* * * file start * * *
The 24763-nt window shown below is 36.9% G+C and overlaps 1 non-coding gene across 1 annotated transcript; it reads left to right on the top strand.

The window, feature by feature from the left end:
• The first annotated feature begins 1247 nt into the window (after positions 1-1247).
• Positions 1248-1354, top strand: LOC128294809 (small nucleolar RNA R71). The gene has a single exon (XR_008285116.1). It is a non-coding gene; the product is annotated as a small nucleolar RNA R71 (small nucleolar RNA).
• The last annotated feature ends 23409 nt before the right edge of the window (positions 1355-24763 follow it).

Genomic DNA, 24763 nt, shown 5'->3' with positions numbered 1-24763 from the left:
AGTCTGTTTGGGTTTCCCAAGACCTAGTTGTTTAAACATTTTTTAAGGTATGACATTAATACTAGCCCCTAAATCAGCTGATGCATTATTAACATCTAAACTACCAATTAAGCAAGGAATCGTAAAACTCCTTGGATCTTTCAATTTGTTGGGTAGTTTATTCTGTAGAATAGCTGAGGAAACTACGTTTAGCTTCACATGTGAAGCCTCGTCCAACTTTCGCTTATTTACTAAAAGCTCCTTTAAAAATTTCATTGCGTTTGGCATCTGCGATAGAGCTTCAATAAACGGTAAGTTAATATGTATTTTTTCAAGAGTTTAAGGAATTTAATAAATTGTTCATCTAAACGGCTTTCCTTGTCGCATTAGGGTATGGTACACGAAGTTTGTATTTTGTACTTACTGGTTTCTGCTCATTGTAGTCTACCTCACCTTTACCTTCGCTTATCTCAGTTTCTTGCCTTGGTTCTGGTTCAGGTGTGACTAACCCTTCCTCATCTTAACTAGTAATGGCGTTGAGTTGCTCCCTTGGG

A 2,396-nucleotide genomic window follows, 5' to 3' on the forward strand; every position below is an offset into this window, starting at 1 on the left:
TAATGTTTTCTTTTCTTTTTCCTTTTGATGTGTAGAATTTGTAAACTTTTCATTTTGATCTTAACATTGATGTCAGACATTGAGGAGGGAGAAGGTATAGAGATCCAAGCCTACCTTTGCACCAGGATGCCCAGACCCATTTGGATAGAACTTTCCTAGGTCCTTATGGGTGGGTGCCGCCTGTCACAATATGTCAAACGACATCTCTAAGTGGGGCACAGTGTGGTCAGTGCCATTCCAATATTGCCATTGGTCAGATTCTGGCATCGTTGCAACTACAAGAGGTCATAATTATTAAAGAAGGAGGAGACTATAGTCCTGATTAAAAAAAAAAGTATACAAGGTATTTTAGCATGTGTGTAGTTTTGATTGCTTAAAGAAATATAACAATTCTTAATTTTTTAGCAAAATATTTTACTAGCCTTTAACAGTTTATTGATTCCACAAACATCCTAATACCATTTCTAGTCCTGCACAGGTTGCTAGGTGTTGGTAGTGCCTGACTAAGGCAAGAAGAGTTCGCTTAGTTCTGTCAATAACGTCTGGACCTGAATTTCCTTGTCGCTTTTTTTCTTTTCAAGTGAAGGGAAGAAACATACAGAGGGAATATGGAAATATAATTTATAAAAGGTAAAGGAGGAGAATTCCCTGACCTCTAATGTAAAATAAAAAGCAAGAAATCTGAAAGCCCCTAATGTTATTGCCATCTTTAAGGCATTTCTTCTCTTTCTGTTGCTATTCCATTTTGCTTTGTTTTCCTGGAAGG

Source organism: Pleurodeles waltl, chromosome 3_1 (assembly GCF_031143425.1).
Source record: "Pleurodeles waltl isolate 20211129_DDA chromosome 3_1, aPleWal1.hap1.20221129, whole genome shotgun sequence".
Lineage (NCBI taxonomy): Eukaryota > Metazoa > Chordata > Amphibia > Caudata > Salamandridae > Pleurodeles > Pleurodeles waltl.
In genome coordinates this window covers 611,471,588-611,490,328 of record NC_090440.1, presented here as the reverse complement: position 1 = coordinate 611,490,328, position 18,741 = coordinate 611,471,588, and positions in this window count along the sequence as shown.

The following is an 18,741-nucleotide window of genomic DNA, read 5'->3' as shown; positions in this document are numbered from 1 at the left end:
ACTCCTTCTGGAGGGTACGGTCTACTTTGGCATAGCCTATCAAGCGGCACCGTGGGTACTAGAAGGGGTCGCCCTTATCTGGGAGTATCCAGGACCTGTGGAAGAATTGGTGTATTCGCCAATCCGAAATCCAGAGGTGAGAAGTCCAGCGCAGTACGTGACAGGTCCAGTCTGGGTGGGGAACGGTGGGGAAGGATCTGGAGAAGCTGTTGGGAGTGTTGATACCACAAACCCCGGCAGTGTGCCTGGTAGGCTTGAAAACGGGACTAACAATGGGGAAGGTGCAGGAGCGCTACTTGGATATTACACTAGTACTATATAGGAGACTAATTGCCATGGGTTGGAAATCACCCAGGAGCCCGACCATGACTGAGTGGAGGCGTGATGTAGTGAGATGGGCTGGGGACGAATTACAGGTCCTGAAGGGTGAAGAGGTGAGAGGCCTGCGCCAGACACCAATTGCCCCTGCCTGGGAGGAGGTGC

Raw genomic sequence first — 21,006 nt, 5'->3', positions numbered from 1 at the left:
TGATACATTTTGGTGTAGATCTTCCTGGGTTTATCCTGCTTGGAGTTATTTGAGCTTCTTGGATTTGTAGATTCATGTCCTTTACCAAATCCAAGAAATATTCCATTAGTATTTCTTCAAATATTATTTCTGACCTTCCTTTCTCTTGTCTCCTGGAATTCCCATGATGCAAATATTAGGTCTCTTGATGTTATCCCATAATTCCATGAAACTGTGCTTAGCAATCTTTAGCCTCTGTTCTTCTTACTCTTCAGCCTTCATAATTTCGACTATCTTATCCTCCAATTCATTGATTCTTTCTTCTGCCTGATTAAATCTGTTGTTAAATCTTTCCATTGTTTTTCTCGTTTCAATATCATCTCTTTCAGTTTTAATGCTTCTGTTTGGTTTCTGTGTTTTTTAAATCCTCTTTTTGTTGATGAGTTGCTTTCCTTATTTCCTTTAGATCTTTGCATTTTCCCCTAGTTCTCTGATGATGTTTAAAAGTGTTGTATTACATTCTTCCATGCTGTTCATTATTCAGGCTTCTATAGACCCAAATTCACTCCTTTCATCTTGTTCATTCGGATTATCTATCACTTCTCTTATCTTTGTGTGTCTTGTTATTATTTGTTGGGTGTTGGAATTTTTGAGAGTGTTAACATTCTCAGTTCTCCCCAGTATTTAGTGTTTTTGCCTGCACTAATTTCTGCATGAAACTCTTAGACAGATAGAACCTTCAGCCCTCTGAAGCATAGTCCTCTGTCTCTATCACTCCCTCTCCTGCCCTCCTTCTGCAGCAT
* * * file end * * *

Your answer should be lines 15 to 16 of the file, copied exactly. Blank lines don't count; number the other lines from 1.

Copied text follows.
ACTCCTTCTGGAGGGTACGGTCTACTTTGGCATAGCCTATCAAGCGGCACCGTGGGTACTAGAAGGGGTCGCCCTTATCTGGGAGTATCCAGGACCTGTGGAAGAATTGGTGTATTCGCCAATCCGAAATCCAGAGGTGAGAAGTCCAGCGCAGTACGTGACAGGTCCAGTCTGGGTGGGGAACGGTGGGGAAGGATCTGGAGAAGCTGTTGGGAGTGTTGATACCACAAACCCCGGCAGTGTGCCTGGTAGGCTTGAAAACGGGACTAACAATGGGGAAGGTGCAGGAGCGCTACTTGGATATTACACTAGTACTATATAGGAGACTAATTGCCATGGGTTGGAAATCACCCAGGAGCCCGACCATGACTGAGTGGAGGCGTGATGTAGTGAGATGGGCTGGGGACGAATTACAGGTCCTGAAGGGTGAAGAGGTGAGAGGCCTGCGCCAGACACCAATTGCCCCTGCCTGGGAGGAGGTGC

Raw genomic sequence first — 21,006 nt, 5'->3', positions numbered from 1 at the left: